NEWS
By PAUL WEST and PAUL WEST,SUN REPORTER | March 10, 2006
WASHINGTON -- When the Republican Party stages its first 2008 presidential showcase today, at least one contender will be notably absent: the George W. Bush candidate. That's because there isn't one. President Bush and his political advisers appear to have no clear favorite among the men - there are no women, at least not yet - preparing to run. For their part, the prospective candidates are looking for ways to contrast themselves with Bush instead of trying to imitate him. Strategists say it would be a mistake to campaign as an extension of Bush, even though he is the first two-term Republican in the White House since President Ronald Reagan.
NEWS
By Tom Teepen | January 19, 2001
ATLANTA -- President Clinton is being hymned to history by a chorus of commentators singing the cliche conclusion that it's a damn shame about Bill Clinton: He could have been a great president if only he hadn't been so, umm, morally unkempt. This is nonsense. And, into the bargain, its lamentation usually is uttered by folks who never much wished Mr. Clinton well. Their tears are crocodile. Mr. Clinton was never going to be a great president and, flaws and all, he did a pretty good job anyway in extraordinarily -- maybe even uniquely -- trying circumstances.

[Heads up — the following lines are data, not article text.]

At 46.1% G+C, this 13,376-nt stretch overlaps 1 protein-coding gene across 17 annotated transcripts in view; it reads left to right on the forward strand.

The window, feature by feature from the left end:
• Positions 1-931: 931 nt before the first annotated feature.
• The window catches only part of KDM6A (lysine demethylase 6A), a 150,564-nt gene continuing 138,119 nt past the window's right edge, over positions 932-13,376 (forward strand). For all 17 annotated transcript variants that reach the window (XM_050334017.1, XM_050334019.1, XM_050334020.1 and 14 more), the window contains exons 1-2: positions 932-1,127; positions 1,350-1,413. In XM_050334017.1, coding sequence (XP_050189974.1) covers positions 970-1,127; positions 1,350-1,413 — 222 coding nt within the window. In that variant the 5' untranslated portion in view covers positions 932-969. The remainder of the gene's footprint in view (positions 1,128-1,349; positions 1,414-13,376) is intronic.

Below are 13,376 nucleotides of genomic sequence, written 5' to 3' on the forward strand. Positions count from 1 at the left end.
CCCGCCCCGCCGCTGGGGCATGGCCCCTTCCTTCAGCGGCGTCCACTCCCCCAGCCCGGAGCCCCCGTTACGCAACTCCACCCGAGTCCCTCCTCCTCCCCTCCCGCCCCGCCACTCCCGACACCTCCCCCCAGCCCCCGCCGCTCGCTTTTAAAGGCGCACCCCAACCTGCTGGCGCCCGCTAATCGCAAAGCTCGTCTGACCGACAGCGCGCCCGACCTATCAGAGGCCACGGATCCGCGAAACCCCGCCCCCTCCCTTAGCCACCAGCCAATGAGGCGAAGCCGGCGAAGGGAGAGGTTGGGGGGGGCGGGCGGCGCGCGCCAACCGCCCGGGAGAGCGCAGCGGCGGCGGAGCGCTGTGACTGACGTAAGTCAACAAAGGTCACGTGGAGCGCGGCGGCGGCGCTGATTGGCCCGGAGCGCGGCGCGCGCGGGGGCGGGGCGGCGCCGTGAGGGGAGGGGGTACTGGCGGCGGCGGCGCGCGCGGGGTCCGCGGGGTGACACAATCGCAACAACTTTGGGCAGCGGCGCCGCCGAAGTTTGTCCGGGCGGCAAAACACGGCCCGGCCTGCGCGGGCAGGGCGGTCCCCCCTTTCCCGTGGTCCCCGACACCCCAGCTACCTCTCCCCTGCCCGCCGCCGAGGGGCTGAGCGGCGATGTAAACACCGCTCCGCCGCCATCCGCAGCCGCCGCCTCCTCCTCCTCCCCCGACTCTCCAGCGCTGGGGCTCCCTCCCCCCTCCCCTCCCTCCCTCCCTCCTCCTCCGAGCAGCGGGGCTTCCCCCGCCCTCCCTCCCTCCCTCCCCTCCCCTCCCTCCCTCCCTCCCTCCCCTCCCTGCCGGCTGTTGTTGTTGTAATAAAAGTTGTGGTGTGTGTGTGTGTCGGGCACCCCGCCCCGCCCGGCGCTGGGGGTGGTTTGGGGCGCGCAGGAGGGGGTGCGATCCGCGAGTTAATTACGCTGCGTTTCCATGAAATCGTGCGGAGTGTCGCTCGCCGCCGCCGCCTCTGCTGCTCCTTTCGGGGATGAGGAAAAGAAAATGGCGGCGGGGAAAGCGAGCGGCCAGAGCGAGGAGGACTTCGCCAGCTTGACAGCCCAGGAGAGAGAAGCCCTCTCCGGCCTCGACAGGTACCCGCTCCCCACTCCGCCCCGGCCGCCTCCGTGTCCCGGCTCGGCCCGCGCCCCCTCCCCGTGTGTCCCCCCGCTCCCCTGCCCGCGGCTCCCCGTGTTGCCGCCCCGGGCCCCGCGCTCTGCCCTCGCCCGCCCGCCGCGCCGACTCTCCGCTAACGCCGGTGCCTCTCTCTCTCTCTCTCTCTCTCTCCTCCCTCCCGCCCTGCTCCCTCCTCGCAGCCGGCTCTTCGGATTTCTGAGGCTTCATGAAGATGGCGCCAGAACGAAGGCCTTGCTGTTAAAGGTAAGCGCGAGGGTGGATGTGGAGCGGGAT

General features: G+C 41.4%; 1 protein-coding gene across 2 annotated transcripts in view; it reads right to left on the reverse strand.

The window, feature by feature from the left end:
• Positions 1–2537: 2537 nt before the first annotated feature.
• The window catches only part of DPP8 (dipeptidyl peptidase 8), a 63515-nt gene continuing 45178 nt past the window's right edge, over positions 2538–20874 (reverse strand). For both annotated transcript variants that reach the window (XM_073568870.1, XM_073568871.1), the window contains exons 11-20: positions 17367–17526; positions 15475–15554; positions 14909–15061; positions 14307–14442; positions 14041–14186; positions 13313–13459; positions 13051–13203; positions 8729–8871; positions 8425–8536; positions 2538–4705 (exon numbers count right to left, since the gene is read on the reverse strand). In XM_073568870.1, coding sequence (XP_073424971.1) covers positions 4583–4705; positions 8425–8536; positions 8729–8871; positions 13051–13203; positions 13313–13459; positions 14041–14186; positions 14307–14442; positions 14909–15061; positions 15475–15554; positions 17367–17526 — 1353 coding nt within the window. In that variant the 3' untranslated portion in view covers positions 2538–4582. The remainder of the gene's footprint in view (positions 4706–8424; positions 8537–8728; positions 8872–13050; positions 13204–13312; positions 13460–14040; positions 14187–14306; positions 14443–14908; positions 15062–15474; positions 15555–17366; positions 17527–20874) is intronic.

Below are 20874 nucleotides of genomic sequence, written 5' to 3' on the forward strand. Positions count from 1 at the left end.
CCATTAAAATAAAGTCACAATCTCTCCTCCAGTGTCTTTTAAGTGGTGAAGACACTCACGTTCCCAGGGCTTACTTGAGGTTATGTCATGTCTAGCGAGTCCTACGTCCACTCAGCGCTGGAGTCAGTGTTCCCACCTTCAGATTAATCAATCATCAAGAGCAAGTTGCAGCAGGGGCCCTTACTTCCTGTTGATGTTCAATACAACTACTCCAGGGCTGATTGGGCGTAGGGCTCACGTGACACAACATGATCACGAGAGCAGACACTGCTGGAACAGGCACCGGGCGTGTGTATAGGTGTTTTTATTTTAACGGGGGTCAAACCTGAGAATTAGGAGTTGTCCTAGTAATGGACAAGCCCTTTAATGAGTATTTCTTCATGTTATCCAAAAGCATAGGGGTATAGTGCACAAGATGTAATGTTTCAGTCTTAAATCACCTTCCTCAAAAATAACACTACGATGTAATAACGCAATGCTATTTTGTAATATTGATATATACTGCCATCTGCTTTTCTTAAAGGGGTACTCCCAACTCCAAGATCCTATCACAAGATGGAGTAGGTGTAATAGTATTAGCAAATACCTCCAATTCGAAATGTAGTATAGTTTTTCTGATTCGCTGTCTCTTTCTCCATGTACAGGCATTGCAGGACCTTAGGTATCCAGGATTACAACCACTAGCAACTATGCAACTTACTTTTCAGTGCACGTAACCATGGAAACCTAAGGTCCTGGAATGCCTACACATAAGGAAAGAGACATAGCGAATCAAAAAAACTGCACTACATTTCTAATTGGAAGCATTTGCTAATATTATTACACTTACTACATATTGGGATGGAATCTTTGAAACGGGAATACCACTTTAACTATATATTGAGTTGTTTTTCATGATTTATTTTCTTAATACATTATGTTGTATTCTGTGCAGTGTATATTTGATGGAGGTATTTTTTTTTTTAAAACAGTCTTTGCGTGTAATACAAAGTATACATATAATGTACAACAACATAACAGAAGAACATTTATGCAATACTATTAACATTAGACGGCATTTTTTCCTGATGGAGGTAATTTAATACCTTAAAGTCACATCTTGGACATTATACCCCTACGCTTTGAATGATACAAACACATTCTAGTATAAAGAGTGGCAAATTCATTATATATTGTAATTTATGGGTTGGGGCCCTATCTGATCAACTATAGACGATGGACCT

ENTERTAINMENT
By Theo Lippman Jr. and Theo Lippman Jr.,Special to the Sun | February 6, 2000
Who were the greatest American presidents of the millennium? We have to ask the experts. Vox populi can't be trusted. Arthur M. Schlesinger Jr. surveyed 32 scholars of American political history and biography -- 30 academics and New York ex.-Gov. Mario Cuomo and Illinois ex-Sen. Paul Simon right after Bill Clinton was reelected in 1996. Their consensus finding was that there had been three "Great" presidents. Abraham Lincoln was No. 1. Franklin D. Roosevelt was No. 2 and George Washington was No. 3. There were six "Near Great" presidents in this survey.
NEWS
By Jonathan Weisman and Jonathan Weisman,SUN NATIONAL STAFF | January 28, 2000
WASHINGTON -- Not once alluding to the end of his term, President Clinton used his final State of the Union address last night to lay out an activist agenda for his eighth year in office, offering a conciliatory tax program to his Republican adversaries while urging the nation to seize this moment of prosperity "to build the more perfect union of our founders' dreams." The epic 89-minute address -- the longest of his presidency -- soared at times into rhetorical abstraction as Clinton sought to frame a political future that would long outlive his term.
NEWS
By Jacob Weisberg | November 14, 1999
A RECENT issue of New Yorker magazine included a document that Texas Gov. George W. Bush wasnt eager to have published: his Yale transcript, which includes his SAT scores (566 verbal, 640 math) and college grades (C-average).One doesn't want to read too much into someone's 35-year-old academic records, which in this case are mainly interesting as a reminder of how powerful the Ivy Leagues affirmative-action program for alumni brats used to be. But the data do tend to substantiate what many have gleaned from listening to the Republican front-runner abuse the English language: The sharpest tool in the she'd he ain't.